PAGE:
Just wanted to mention briefly - I used the CSV stdlib in a recent project.
It was somewhat unflexible when it came to simple CRUD, compared to SQL statements.
Had no problems reading or appending data, but updating and deleting specific records looked less failsafe.
I ended up creating a set of append only CSV files for long-term storage, which entries are duplicated to from a set of temporary CSV files which accumulate during client-server interactions.
After saving to long-term CSV files, the temporary CSV files are then overwritten by a set of CSV header-only 'skel' files.
Definitely a hash would've been preferred instead of the object it returns when headers are enabled, after you have selected a row.
Had originally considered converting a different project to CSV, but decided against it after above.

···

On Thu, Aug 23, 2018 at 08:32:29AM +0200, Gerald Bauer wrote:

    There are so many other major flaws e.g. why not just return a
hash if the csv file has a header.
   To conclude, the csv library might have been once
"state-of-the-art" ten years ago - now in 2020 it's unfortunately a
dead horse and cannot handle the (rich) diversity / dialects of csv
formats.


(Peter Hickman) #9

Is this sarcasm? I can't tell anymore :frowning:

···

On Thu, 23 Aug 2018 at 10:50, <who.are.you@posteo.no> wrote:

On Thu, Aug 23, 2018 at 08:32:29AM +0200, Gerald Bauer wrote:
>
> There are so many other major flaws e.g. why not just return a
> hash if the csv file has a header.
> To conclude, the csv library might have been once
> "state-of-the-art" ten years ago - now in 2020 it's unfortunately a
> dead horse and cannot handle the (rich) diversity / dialects of csv
> formats.
>

Just wanted to mention briefly - I used the CSV stdlib in a recent project.
It was somewhat unflexible when it came to simple CRUD, compared to SQL
statements.
Had no problems reading or appending data, but updating and deleting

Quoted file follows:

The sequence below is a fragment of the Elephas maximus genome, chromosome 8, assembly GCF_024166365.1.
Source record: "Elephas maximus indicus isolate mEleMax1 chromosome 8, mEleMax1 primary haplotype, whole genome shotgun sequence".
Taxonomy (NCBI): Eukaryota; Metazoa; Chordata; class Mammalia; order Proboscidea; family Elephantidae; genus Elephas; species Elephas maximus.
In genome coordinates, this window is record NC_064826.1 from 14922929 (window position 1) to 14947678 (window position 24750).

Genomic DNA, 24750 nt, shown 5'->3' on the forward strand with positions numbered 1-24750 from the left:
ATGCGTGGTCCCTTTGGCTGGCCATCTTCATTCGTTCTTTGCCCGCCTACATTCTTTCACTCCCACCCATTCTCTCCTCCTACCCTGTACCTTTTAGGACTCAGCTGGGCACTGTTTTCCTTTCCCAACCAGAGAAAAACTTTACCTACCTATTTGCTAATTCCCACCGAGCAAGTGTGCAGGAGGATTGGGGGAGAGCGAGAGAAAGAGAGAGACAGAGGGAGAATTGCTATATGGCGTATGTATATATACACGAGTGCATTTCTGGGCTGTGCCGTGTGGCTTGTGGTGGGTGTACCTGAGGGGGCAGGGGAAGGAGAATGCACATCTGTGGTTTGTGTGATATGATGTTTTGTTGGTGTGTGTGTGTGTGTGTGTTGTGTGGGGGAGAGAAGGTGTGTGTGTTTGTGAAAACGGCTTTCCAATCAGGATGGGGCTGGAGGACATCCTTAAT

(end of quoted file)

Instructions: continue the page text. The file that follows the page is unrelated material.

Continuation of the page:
specific records looked less failsafe.
I ended up creating a set of append only CSV files for long-term storage,
which entries are duplicated to from a set of temporary CSV files which
accumulate during client-server interactions.
After saving to long-term CSV files, the temporary CSV files are then
overwritten by a set of CSV header-only 'skel' files.
Definitely a hash would've been preferred instead of the object it returns
when headers are enabled, after you have selected a row.
Had originally considered converting a different project to CSV, but
decided against it after above.

Unsubscribe: <mailto:ruby-talk-request@ruby-lang.org?subject=unsubscribe>
<http://lists.ruby-lang.org/cgi-bin/mailman/options/ruby-talk>


(Matthew Kerwin) #10

Hello,

> Have you read https://tools.ietf.org/html/rfc4180 ?
> The quoting rules are in there.

  Have you read it? :slight_smile: Let's start at the beginning (together):

> This memo provides information for the Internet community. It does
> not specify an Internet standard of any kind.

Exactly, it's not prescribing a standard protocol or format, it's
documenting what is known to already exist. That's what that sort of
informational RFC does.

I don't know what tools you're using that generate stuff with
whitespace outside quotes and the like, I've certainly never come
across it. Even when Postelism was a thing, the rule was "be [...]
conservative in what you send". If you swim upstream, you aren't
really entitled to complain if the current pushes against you.

   Welcome to the wonderful world of csv formats. Why not accept the
world (and humans) how it is (how they are)? Are you asking for
perfection in your csv format? Good luck in convincing the world to
follow your nit-picky rules :slight_smile:

Your patronising tone doesn't do anyone any favours.

We have a stable RFC that *documents existing, well-known behaviour*.
It was written *13 years ago*, meaning the format was stable and
well-understood even before that time. Somehow you are generating
documents (hand-crafting?) that don't conform to decades of precedent.
I'm not surprised the tools don't accept them, formal standard or no.

Incidentally, "fail fast" is generally considered better than "garbage
in, garbage out" -- i.e. if you can detect that something is malformed